The Verse’s Maisie Kazen reviews Splashh and their performance at Patterns, Wednesday 19th April 2017
As pioneers of the 2013 indie-psych scene it seemed like Splashh could have had it all. After playing a tour of medium sized venues they seemed to go missing in action. But back with a new album, it seems the band, who now have an extra member, have used that time away to their advantage. And tonight’s show at Patterns, the first night of their UK tour, is to prove that.
First band on the bill are Strange Cages. Hailing from Brighton, the 3 piece instantly impress with their psychedelic riffs and powerful stage presence. Having worked with Theo Verney, musician and producer, it’s no wonder they’ve such a distinct sound. Think Yak meets The Cramps. This is a band old before its time and I can’t wait to see what’s next for them.
The second support act are FUR, another local band but with a very different sound. Effortlessly smooth vocals accompany melodic guitars. Despite some technical difficulties the band pull off a confident set. Single Creature is so catchy you could almost sing along by the second chorus. Catch both bands on the BIMM stage at Truck Festival this summer.
At just gone nine, Splashh take to the stage. Opening with Lemonade from their 2013 debut album Comfort is a wise choice for the Aussie/Brit band. As reactions from the crowd suggest most people here are here to listen to some old favourites. Unfortunately poor sound is an unwelcome start to gig as frontman, Sasha Carlson’s, vocals struggle to be heard. It’s to my (and probably the bands) relief that by the second song the sounds problems are fixed. And the effortlessness that made Splashh so great back in 2013 is very much still alive.
Splashh are here to debut their new album Waiting A Lifetime which has indeed been a long time coming. Rings, the first single from the album, introduces us to the electronic beats and shoegaze inspired refrains that submerge throughout the album. See Through is simply doused with influences that reach from TOY to Ride, and these recur throughout the set. Gentle April is a masterpiece that could be from Scottish rockers The Jesus and Mary Chain.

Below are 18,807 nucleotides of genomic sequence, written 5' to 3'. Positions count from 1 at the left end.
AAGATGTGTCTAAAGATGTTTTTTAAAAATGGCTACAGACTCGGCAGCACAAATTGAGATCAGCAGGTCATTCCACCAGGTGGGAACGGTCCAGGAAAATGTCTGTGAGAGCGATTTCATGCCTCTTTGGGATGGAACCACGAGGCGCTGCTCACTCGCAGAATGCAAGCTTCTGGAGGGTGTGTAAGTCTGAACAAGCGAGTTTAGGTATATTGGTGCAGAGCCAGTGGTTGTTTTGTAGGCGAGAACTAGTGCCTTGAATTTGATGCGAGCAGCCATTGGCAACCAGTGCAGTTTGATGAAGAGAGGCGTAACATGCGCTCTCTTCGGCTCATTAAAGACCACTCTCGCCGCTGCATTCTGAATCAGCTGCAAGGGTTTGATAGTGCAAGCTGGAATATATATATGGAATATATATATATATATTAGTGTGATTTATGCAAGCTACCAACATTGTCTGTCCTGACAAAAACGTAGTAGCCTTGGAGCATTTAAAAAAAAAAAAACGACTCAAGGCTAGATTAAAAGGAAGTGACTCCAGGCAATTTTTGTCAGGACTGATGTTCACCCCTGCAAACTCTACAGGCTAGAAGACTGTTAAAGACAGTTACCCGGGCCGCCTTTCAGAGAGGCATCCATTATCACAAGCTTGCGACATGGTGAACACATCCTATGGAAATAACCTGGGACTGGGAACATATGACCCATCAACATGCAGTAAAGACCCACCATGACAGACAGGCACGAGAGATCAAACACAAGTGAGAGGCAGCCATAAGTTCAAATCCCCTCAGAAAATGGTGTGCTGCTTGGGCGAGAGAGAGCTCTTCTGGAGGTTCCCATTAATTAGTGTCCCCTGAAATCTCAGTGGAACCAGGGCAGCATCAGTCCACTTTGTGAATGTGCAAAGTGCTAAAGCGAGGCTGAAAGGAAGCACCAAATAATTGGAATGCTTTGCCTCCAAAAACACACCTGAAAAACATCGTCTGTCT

Splashh manage impressively to venture into the genre without becoming too self indulgent. Their electro pop beats creating an innovative and very catchy sound. Sadly, some tracks do fail to translate as well from the record. Look Down to Turn Away fails to deliver the same build up that is so crucial on the album. And unfortunately the crowd loses interest for a while as talking almost drowns out the song at some points. To be fair this is fairly new ground for the band. It is unlike anything they have done before. But they do manage to pull it back for the mesmerising and drum heavy ending to the longest song on the album.
Perhaps more engagement with the audience may have prevented these instrumentals from being lost on the crowd. Waiting A Lifetime is the track that gives its name the album and is a personal highlight of the set. It’s so Sonic Youth it hurts and the crowd love it.
Despite wanting to win over the crowd with the impressive new album, a few old songs do make their appearance. Headspins and All I Wanna Do are a welcome throwback to their beach-psych days, still managing to blend effortlessly with the new material. An extended version of Need It is the perfect way to round off the evening as distorted vocals and reverb of the first album meets the shoegaze style of album two.
Before we knew it the night was over. It is safe to say that Splashh have left a lot of people wanting more. Waiting A Lifetime is one of the most exciting albums I’ve heard in a long time and is just as good live. Let’s just hope they stick around for longer this time round…